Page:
6.2 PICEANCE BASIN
The principal bedrock aquifers in the northern portion of the Piceance Basin are the saturated, porous members of the Uinta Formation and Parachute Creek Member of the Green River Formation (both of Tertiary age). The thickness of Tertiary-age rocks in the Piceance Basin varies from 2,000 to approximately 12,000 feet. Of lesser importance are the Fort Union aquifer and Mesaverde aquifer. Physical descriptions and hydrologic characteristics of the primary aquifers in the Piceance Basin are summarized in Table 6.2-1. South of the Colorado River, the upper Tertiary-age aquifers have largely been eroded off, exposing a thick basal confining unit of the lower Green River and Wasatch Formations. As such, most water supply wells in the southern portion of the Piceance Basin are completed in the alluvial aquifers associated with the Colorado and Gunnison River tributaries.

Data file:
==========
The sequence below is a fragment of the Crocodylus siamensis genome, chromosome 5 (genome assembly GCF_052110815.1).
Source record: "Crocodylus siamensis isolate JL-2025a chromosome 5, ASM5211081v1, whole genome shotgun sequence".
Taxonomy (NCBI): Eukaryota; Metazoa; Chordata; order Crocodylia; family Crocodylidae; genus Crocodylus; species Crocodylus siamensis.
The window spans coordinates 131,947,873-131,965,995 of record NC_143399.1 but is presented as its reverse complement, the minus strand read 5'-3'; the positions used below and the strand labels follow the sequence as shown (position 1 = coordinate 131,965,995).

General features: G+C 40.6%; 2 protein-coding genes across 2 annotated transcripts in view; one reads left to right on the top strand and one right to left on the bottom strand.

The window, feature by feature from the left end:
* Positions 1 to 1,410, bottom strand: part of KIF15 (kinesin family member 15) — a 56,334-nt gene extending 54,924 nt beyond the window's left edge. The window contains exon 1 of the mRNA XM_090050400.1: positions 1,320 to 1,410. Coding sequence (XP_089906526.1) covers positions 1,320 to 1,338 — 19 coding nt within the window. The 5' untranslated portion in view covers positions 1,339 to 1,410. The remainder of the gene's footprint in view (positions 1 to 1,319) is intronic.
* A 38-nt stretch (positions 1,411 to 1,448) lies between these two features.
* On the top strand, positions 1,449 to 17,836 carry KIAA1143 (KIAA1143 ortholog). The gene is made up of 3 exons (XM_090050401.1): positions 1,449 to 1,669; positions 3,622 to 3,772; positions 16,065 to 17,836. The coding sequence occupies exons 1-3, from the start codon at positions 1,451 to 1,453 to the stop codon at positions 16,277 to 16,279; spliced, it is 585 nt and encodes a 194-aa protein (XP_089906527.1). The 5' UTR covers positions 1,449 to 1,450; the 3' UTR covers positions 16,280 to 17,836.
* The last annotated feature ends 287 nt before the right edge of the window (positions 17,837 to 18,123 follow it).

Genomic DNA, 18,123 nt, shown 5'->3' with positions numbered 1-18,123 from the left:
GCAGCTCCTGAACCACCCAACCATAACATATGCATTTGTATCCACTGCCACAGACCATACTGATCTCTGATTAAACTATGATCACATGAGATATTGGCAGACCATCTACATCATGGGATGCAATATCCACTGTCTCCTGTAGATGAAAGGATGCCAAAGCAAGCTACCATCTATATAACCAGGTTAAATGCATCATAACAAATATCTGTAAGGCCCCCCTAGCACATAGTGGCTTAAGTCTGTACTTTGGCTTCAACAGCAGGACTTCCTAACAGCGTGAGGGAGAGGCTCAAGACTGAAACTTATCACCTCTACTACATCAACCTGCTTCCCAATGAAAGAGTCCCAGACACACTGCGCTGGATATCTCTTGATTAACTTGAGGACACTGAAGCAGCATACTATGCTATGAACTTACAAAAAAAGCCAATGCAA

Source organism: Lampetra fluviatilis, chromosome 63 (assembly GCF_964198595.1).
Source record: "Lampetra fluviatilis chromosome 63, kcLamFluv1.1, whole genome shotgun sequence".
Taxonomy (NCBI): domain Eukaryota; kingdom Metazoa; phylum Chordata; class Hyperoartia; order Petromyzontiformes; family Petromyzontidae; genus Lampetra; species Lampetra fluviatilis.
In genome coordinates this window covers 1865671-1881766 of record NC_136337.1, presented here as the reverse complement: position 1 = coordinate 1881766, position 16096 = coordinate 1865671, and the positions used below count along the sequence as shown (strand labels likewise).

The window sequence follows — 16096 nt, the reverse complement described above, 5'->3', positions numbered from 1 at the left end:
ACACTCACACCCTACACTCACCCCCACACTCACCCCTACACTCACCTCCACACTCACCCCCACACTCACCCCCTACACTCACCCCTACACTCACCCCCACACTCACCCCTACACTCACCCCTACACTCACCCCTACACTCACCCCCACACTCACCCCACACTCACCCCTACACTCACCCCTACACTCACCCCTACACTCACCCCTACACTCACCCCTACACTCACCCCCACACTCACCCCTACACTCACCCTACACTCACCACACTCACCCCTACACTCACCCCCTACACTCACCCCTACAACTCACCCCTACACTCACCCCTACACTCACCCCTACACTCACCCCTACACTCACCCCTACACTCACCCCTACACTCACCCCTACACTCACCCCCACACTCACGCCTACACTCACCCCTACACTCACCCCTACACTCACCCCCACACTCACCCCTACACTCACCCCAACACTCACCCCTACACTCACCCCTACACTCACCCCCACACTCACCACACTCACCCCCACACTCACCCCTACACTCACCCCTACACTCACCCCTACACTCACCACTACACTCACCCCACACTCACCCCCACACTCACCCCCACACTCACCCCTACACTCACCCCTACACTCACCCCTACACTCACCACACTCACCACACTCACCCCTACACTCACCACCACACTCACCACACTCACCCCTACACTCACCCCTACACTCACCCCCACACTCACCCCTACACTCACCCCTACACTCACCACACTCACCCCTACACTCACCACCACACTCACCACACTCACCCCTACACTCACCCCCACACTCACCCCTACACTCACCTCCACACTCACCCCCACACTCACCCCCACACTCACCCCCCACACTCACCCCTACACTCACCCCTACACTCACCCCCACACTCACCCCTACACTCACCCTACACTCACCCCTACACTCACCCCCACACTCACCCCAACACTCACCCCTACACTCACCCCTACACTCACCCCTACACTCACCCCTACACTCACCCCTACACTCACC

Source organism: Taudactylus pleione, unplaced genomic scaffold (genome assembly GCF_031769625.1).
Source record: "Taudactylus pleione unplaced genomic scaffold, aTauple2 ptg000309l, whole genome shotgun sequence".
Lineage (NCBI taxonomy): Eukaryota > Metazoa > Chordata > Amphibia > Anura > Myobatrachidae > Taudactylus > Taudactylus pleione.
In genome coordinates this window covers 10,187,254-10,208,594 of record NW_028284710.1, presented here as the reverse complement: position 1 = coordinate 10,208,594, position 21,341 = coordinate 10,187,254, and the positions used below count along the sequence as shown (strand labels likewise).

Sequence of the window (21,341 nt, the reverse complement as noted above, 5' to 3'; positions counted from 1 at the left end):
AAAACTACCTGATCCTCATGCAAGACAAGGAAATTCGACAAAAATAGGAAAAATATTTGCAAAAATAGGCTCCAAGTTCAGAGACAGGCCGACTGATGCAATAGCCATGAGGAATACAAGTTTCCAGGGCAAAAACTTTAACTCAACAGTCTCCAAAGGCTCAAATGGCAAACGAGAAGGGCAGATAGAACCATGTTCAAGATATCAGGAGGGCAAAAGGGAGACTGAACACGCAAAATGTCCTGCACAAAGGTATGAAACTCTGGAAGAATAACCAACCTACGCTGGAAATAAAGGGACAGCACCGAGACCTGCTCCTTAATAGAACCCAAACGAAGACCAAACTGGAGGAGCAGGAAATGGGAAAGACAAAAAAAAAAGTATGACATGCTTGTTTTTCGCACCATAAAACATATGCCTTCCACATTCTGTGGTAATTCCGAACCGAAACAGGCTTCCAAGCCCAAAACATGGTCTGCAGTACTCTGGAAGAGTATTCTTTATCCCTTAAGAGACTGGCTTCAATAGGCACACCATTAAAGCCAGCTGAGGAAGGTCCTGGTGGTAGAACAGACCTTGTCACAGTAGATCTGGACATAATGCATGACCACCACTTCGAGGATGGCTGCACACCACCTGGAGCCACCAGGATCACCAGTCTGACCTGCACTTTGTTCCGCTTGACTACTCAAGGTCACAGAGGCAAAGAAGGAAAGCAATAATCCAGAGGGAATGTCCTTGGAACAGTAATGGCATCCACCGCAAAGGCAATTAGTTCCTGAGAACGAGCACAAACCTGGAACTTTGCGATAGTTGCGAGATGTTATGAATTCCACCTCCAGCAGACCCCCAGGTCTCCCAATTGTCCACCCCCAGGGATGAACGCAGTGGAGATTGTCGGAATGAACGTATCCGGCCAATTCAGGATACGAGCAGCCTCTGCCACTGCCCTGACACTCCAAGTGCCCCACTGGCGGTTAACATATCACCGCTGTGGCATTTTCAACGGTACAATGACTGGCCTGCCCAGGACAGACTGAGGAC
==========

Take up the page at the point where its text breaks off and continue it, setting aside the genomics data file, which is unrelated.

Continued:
The Roan Cliffs expose hundreds of feet of the Green River Formation.
Photo by V. Matthews, CGS.
Table 6.2-1 Hydrogeologic Units of the Piceance Basin